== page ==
As if I created this
pyramid of obey and exist.
Between the breathturn stares
of others, also exiled, and those
who called me all but my name,
I nearly forgot that I could,
unlike Lot’s wife, glance back
for the answers—some threads
of truth where memory faltered.
In sooth, that snake was not a reptile.
The fruit of good and evil
was flower of wasps, not an apple.
I was less inbred rib, more accurately,
unbred. Love was often anguished and
paradise looked like anybody’s
overgrown garden. I didn’t
beg Adam’s pardon and never
asked why me, o Lord? No
proverbs would suffice when
genesis is what is and was what
was. I looked, instead, to the present
as the past cracked underfoot,
lowered into riverbeds. The waters
rose below and leagues above flaming
vines enveloped the stairs to heaven
glister by glister. Due east, fly ash
blanketed each morning glory
I named in light, pocked
the night phlox perfumed distant
moons ago. I vowed from the eye
of that reckoning, fates among
Eves would not be the same:
If one sister is silenced into salt
without body that remembers,
then I will batter my cymbals
bearing witness for us both
with what body still remains.
elegy for the moaner, 2016
After 22 years of gathering dust, it’s time
to remove the urn from the cabinet
& put him beneath proper ground.
There’s the small problem of not having
a pine box for the body made
smaller by not having his body at all.
Hell, I don’t have a choir to sing riffs
and not one pastor to eulogize.
I abandoned hat feathers and black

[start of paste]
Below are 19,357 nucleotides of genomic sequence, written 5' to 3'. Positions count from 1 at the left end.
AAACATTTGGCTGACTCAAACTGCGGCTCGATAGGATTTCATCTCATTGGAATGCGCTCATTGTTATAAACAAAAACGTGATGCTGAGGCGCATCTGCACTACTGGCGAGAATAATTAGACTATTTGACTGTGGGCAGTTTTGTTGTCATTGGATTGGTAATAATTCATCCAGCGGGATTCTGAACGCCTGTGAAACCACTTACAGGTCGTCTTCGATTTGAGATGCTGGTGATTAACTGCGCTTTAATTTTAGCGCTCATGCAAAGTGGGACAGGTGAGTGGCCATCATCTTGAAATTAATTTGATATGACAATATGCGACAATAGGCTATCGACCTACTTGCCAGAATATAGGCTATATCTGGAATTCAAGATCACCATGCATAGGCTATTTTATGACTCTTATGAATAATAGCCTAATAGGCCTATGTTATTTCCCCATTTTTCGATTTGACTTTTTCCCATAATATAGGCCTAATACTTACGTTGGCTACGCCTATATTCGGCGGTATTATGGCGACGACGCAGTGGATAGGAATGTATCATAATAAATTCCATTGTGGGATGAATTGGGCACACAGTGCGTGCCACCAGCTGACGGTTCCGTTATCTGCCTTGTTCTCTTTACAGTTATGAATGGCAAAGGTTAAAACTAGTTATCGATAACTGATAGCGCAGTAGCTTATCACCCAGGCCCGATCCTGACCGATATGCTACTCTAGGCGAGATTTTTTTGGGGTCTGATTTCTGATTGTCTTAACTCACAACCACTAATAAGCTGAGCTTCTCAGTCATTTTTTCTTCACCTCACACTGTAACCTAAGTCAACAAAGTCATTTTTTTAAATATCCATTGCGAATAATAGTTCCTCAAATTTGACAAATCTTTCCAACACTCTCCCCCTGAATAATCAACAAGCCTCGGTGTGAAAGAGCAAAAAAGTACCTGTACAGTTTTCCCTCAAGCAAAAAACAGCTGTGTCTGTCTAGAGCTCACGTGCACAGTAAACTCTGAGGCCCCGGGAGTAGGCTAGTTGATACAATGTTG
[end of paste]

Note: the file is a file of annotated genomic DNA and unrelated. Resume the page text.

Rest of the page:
church theatrics to settle on myrhh
kindling and mindful mantras.
Although I concede: burials should be
an occasion of final rites, pomp
and happenstance, if you will,
with at least one moaner who may or may
not know the departed. And so
I gather alone
with a shovel in my backyard
and his needle in my forethought.
I offer what I have to give—these brick pavers,
his cheap urn, the memory of my sister’s
fist through our childhood home’s window
and the gentle way he sobered to wrap
her paw in an old shirt. The Barbie lunchbox
in which he, high, captured the rabid
bat that bit me while I slept.
Except it wasn’t a bat at all but a wren.
Imagine a grown man chasing a bird
just to say he finally caught the
elusive. Nevertheless, that bat spell took.
The bird flew. We fled. I lived.
We all lived for a while at least
until we didn’t. I am now miles
from where he spoke his last words:
Even God left. I’m only . . .
I get it. If the reaper RSVPs,
men wait at the forked road
with fresh baked chaff
grown over many summers—
bounty cut lovely, dross shot up.
Fool hands won’t realize Lucifer
manages the silo, his barters larcenous.
I once loathed the blind risks
that made men harvest pulse and
bet full stalk. Laid odds against gains
and harbored spite of ill gambles.
But loss humbles, hindsight mellows,
since my double down with rage
never once paid—
never one raised
my father from any grave.